This site is intended for health professionals only

Letter of the week: I have seen the future, and therein lies chaos

And it shall come to pass in the last days of the NHS that the chicken shall run around headless. The knowledgeable shall not know, the giver of help shall feel utterly helpless and the wise shall be found to be lacking in comprehension.

Nobody will know. The GP will not know what to advise.

The care of a young man will pass from one consultant psychiatrist to another. The young man will not see his new psychiatrist. Things being what they are, appointments will be cancelled, but these will count as ‘missed’ appointments. This young man will quickly reach the point where the administration will discharge him from follow-up on account of repeated ‘missed’ appointments.

His GP will look at the medications. Such medications necessitate specialist psychiatric supervision. So the GP will make a new referral. However, the process will continue until one day the young man will attend his GP with his latest appointment letter – he is going to see his new consultant for the first time that very afternoon. The young man will seem very pleased; and likewise his GP.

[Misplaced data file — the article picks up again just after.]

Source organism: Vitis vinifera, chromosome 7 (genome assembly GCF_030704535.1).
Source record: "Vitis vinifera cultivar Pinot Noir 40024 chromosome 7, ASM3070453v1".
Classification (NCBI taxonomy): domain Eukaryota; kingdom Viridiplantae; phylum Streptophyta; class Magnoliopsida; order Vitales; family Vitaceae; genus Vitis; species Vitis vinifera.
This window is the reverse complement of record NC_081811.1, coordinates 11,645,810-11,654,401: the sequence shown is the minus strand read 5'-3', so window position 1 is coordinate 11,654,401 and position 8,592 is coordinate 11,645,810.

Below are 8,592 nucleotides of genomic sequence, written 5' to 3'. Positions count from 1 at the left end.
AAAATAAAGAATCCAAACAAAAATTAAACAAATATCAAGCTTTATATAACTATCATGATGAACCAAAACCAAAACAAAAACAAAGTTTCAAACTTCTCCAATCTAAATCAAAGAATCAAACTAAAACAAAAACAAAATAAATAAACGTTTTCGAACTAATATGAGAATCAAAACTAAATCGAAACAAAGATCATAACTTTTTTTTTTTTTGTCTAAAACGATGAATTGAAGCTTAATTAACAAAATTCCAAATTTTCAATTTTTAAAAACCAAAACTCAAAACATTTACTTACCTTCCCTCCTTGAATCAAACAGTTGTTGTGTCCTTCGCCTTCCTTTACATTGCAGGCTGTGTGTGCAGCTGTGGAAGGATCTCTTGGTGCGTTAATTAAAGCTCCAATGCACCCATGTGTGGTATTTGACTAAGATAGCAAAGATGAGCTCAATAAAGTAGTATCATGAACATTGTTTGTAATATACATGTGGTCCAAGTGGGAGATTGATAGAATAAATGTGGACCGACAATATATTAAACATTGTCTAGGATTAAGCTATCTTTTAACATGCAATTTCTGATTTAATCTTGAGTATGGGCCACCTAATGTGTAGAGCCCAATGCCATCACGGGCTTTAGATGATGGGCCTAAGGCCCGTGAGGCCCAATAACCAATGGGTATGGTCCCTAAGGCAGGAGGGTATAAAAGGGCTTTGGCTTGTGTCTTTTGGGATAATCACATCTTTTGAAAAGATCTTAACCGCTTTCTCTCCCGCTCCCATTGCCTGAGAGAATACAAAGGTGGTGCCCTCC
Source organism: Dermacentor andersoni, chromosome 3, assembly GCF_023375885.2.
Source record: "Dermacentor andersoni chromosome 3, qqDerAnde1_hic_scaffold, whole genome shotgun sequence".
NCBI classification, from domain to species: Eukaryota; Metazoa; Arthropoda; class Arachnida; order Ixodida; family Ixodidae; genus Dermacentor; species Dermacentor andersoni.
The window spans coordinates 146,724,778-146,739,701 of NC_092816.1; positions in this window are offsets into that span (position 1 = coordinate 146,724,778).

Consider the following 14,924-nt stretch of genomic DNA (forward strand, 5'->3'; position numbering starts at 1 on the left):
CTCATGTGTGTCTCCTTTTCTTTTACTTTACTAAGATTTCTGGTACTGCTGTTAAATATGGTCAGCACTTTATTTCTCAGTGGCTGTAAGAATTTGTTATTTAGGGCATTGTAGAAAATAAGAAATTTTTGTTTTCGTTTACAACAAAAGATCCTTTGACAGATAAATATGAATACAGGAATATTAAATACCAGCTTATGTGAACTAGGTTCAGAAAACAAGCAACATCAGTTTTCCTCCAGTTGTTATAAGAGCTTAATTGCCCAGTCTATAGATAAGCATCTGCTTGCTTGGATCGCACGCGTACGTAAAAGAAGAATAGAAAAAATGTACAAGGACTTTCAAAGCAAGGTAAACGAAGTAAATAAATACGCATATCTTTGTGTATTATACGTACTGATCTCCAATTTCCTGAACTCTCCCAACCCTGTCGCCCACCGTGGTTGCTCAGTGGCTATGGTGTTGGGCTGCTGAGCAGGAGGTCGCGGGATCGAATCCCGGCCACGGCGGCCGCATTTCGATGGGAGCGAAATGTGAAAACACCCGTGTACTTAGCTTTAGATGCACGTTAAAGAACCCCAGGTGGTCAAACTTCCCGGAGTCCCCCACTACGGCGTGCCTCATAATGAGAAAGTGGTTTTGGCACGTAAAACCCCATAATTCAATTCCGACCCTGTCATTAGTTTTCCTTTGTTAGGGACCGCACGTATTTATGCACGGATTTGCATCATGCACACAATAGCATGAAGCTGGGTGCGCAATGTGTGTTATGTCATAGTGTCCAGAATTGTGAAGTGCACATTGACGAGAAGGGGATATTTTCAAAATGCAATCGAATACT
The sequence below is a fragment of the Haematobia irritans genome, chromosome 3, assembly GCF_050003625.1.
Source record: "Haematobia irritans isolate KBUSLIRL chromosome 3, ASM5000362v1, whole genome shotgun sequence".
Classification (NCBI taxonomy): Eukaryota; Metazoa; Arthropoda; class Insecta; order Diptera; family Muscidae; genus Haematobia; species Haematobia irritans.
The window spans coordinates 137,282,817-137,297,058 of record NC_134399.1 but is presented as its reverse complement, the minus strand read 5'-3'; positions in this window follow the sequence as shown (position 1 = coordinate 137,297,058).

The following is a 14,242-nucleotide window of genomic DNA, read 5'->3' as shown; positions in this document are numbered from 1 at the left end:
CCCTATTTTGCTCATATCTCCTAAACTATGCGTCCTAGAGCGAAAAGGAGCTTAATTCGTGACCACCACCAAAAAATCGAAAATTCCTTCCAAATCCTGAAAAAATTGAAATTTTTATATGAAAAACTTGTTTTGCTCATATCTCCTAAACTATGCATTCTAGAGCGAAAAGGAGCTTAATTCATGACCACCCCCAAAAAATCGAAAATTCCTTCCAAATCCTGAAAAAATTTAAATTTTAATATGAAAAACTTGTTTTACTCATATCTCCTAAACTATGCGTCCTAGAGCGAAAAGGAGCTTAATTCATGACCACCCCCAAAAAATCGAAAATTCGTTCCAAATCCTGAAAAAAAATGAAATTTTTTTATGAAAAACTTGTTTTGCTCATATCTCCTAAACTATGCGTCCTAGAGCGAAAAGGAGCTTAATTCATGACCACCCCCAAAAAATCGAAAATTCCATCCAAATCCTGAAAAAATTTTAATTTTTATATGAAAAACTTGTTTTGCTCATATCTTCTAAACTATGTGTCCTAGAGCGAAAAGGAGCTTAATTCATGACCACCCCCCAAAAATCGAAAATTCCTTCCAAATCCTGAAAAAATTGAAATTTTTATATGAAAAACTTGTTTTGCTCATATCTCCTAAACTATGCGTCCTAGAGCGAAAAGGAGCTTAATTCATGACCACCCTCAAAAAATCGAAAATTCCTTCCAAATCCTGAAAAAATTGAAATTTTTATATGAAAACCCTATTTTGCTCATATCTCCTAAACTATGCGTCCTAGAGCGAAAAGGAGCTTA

But their pleasure will be short-lived. The young man will attend in good time, only to be told that the appointment has been cancelled. Later that day, a junior psychiatrist will write to the GP to say that his patient has missed yet another appointment and, therefore, has been discharged from all follow-up.

Faced with a system designed not to deliver care, the GP will despair.

Shortly afterwards, the GP will receive a discharge letter for a different patient who has recently died in hospital. The GP will not think a discharge letter is appropriate. He will shrug his shoulders – perhaps he is out of touch? Then he will read that certain of the medications – not all of them, mind you – are to be continued after discharge.

Bracing himself, he will read on. Section seven will inform him that his patient has died; in section nine he will again read that his patient has died; but in section eight he will learn that he is expected to do blood tests in two weeks’ time. He will ask himself if the right index finger does not know what the left index finger has just typed. Or is somebody trying to tell him that he’s not of this world? Poor man: it will be beyond his understanding.

Forgive me, reader. These portents of things to come have already happened in 2012.


Name and address supplied